So what does last? They are the relationships I have with God and with others. They are what give life meaning. Regardless of what anyone says about me or how I feel about myself, my wife and kids think I'm great. They love me. But, more importantly, God loves me. And, ultimately, that’s what matters most.
My brothers and sisters in Christ, in today’s Gospel Jesus says, “I am the Good Shepherd. I know my sheep and my sheep knows me. And, I will lay down my life for my sheep.” In saying this, Jesus is saying to you and I that we will never ever be alone because Jesus who loves us will always be there with us and for us.
Jesus in today’s Gospel of the “Good Shepherd” who tells us five times that He will lay down His life for us is assuring us beyond any doubt that His love for us is absolutely personal and infinitely unconditional. To affirm and accept such divine love is essential so that our self-worth is built on who we are to God and who God is to us rather than what people think of us, as Tom Lehman in our story experienced as a world class sportsman.
We can see that it is no wonder that vocation to the priesthood and religious life is not attractive in a secular world because while such vocation demands a person to be radically Christ-centred, and like Christ, willing to lay down our life out of love for Him, the secular world empties our hearts of our love for one another through a life that radically glorifies and gratifies the self . . . and eventually, like Tom Lehman, before his conversion, experiences life to be empty, meaningless, miserable and lonely.
Psychiatrists and clinical psychologists tell us the loneliness is the root not only of increasing number of alcoholism, drug use, psychosomatic symptoms such as headaches, stomach aches, low-back pains, traffic accidents and even suicides. While our culture value togetherness, unity and community, loneliness is prevalent amongst our children, adolescents, adults and aged in growing degree because of the competitive individualism that secularism promotes in our modern world.
What then do we do? We need to take the difficult road of conversion from our state of loneliness to solitude. Instead of running away from our loneliness and trying to forget or deny it, we have to protect it and turn it into a fruitful solitude. This requires not only courage, but strong faith.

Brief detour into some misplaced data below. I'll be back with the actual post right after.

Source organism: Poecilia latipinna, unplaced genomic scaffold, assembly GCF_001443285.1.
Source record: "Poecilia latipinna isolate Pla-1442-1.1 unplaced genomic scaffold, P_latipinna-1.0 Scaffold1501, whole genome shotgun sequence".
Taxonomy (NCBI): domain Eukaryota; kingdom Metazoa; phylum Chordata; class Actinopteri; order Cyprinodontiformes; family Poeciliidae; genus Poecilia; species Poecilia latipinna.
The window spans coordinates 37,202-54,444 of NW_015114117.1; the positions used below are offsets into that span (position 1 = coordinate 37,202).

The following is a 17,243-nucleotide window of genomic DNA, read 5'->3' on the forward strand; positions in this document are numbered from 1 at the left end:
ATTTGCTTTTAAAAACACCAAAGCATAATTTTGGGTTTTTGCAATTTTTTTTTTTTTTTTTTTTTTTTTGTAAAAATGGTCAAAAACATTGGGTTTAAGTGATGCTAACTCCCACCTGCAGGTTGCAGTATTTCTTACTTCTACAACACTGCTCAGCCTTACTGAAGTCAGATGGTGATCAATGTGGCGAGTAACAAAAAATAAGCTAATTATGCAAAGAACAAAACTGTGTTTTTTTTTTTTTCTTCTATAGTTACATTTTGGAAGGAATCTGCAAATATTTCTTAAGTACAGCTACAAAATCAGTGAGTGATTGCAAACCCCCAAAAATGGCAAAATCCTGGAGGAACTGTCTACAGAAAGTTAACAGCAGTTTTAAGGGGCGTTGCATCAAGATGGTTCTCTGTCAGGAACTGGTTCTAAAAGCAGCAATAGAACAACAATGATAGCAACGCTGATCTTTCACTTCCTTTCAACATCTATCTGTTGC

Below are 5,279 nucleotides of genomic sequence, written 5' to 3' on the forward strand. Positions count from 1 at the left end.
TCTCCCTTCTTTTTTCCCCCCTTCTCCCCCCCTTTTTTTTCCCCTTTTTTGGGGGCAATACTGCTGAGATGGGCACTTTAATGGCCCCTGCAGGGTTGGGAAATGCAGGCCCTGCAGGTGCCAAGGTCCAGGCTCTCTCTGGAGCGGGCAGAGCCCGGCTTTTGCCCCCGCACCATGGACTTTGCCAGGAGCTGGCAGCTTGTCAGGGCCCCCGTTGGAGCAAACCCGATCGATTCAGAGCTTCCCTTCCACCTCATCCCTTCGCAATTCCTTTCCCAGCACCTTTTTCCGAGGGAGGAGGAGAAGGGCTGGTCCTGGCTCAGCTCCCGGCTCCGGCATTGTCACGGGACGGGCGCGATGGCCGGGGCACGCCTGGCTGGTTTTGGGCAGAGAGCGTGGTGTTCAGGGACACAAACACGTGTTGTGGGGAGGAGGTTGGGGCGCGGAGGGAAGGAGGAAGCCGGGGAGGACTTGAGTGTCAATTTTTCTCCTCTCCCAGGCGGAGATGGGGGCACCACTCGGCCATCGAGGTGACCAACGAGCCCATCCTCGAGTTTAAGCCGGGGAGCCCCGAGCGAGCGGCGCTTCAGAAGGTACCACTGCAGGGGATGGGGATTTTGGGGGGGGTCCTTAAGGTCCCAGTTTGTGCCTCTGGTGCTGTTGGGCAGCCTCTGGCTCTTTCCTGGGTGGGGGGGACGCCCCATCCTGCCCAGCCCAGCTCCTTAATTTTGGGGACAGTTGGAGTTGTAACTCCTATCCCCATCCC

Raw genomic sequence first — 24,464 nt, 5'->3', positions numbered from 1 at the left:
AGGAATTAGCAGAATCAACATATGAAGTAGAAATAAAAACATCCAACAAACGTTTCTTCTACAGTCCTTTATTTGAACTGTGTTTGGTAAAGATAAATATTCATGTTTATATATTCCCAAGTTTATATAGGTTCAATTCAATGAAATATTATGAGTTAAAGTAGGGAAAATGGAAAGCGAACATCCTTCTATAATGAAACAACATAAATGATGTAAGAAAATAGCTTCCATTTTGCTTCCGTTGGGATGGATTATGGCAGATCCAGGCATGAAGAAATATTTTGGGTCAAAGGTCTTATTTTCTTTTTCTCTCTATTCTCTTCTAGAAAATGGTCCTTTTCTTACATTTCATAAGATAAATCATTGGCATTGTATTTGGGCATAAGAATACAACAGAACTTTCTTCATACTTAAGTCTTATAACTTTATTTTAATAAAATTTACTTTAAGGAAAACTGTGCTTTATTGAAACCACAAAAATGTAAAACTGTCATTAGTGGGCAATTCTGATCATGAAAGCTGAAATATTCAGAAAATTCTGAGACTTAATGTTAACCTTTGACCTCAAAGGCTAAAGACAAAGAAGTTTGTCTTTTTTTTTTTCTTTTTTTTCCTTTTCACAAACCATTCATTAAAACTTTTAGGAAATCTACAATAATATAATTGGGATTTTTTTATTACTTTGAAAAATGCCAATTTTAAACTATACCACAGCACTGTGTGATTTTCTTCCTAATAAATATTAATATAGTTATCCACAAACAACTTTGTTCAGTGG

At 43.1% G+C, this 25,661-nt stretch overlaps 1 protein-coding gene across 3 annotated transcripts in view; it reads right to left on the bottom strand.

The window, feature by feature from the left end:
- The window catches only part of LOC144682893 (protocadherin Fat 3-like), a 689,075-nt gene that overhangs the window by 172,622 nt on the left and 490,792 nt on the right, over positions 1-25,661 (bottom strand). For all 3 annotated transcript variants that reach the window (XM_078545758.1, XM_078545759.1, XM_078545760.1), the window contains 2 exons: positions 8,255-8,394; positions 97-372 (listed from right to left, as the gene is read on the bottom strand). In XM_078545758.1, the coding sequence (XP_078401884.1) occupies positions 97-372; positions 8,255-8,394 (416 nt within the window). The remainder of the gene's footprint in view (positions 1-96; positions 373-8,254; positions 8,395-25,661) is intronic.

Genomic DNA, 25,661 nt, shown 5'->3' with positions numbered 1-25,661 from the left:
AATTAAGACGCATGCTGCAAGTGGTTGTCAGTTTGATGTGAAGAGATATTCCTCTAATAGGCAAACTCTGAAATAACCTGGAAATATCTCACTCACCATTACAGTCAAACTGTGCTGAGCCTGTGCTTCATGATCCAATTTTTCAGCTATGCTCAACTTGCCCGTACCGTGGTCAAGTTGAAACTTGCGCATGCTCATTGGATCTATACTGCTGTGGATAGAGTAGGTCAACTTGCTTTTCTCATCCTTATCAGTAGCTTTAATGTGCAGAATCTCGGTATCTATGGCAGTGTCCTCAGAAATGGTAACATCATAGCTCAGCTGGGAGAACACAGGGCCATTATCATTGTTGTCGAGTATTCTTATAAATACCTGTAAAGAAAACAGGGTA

As it is hard to believe that the dry, desolate desert can yield endless varieties of flowers, it is equally hard to imagine that our loneliness is hiding an unknown beauty that is waiting to bloom from within our hearts – the beauty of discovering the “Good Shepherd” who loves us so deeply and intimately that He is willing to lay down His life for us.
In conclusion, let me say that even as we celebrate Vocation Sunday today, we celebrate it with the awareness that, one of the main reasons why the vocation to the priesthood and religious life is getting increasingly less attractive is because of the effects of secularism in our modern world today.
The life of Tom Lehman, our world class golfer’s life in different ways reveal how life can be painfully empty, meaningless, miserable and lonely even though we are successful in the secular world. We are reminded of this as Tom shares that even as first runner up in world class competition, he felt like a failure and had self doubt; this is the cruel world of expectations that we live in. And even as he was named the best player in the world, victory in the sports did not give him the deep fulfilment that he longed to have until he found Christ and built his life and his family on His unconditional love.
As we celebrate Good Shepherd Sunday, we ought to celebrate with great joy of knowing how blessed we truly are to have Jesus the Good Shepherd Himself loves us so much that He is willing to lay down His life for us . . . Jesus assured us of this no less than five times just in today’s Gospel; we know He means it fully because He went all the way to Calvary and died for us.
It is now up to us to allow this truth to conquer any loneliness we may have by allowing Him to take root in our heart by spending quite time of solitude with Him daily and allow the beauty of the Good Shepherd to bloom within our hearts
Fr Philip Heng,S.J.